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Entrepreneurs Encouraged to Invest in the Out-islands


Bahamian entrepreneurs and prospective investors were encouraged by a Bahamian resort owner at the Abaco Business Outlook to not be reluctant to invest in the family islands, touting the potential of small-scale resorts despite problems relating to lack of infrastructure.

Dr. Keenan Larry Carroll, owner of the Sandpiper Inn at Schooner Bay, said that Bahamians’ reluctance to invest back into their country was arguably the largest threat to the local economy, adding that although the Family Islands were “well poised” for future developments given the lack of space for meaningful developments in New Providence and the capital’s “bastardized” tourism product, extensive government assistance was “not going to happen”.

Carroll said that he was inspired by the success of Gordon “Butch” Stewart’s Sandals resort brand, which had humble beginnings as a single Jamaican hotel. He said it is an example of the kind of opportunities available in tourism, should Bahamians take a chance in investing in the Family Islands. Small-scale resorts in underserved communities, Carroll stated, offered Bahamian investors the chance to contribute to the local economy in environments with relatively low competition.

“I know a lot of us, communities and so on, are economically challenged, but you cannot sit and depend solely on the government coming to your rescue. It’s not going to happen.

“We must try to do as much as we can by ourselves and let government catch up with us as opposed to us catching up with government. All the threats that I’ve gone through you should weigh them but you shouldn’t let them deter you, because if we the Bahamians start to invest in our own properties what we would sell would be uniquely Bahamian,” Carroll said.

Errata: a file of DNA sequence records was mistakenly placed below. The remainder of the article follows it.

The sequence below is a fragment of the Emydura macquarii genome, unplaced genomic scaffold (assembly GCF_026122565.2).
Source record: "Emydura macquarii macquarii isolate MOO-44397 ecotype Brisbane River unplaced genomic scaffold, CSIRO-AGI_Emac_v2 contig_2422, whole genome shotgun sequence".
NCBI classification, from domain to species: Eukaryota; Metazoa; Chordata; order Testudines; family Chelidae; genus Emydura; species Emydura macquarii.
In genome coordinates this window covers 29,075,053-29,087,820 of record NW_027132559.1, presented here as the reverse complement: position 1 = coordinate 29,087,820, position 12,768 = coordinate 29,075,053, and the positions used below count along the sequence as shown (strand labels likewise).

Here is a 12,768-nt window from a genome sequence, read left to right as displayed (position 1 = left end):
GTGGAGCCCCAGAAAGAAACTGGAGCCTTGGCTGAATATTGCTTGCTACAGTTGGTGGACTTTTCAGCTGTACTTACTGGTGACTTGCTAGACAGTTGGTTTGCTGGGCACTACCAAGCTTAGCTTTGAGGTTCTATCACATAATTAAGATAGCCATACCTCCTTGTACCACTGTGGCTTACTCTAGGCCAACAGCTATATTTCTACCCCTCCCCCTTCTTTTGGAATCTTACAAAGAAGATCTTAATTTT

Carroll added that infrastructural issues, such as the high costs incurred due to “monopolistic” entities such as Bahamas Electricity Corporation (BEC), Bahamas Telecommunications Company (BTC), and Cable Bahamas Ltd., remained the greatest obstacles to steady, reliable returns on investments in the Family Islands.

Lack of support services, including mechanics, garbage collection and fire services are further “big threats” facing Schooner Bay and other family island communities, according to Carroll.

Aside from the opportunities that the Family Islands offered in the tourism sector, Carroll additionally encouraged Bahamians to invest in land, in part out of the threat of currency devaluation.

“We may want to stand here and fool ourselves but the reality is that tomorrow your $100 in the bank… may only be worth 10 cents… Investment in land is a great hedge against devaluation and the trickle-down economics work. When I moved to Schooner Bay, everything south of Winding Bay was essentially in economic doldrums or dead – there was nothing there,” he said.

Carroll opened the inn in late 2014 and said that he has already noticed a considerable upswing in the community’s economy through close collaboration with vendors and small business owners – providing a template for nuclear economic improvement that Carroll believes could be replicated across Abaco and other Family Islands with a little effort.

“It’s a sad reflection on us that we depend always on the foreign investor to come and make the investment… A true Bahamian is found in the out islands. Nassau is no longer an indication of what a Bahamian is.

“Nassau has been bastardized and changed into a resort… you name the resort and Nassau fits into that mold. The urge to work, the cultural passivity of the Bahamian is lost in Nassau now. Everybody is cutthroat and trying to get [their] piece of the pie,” he said.

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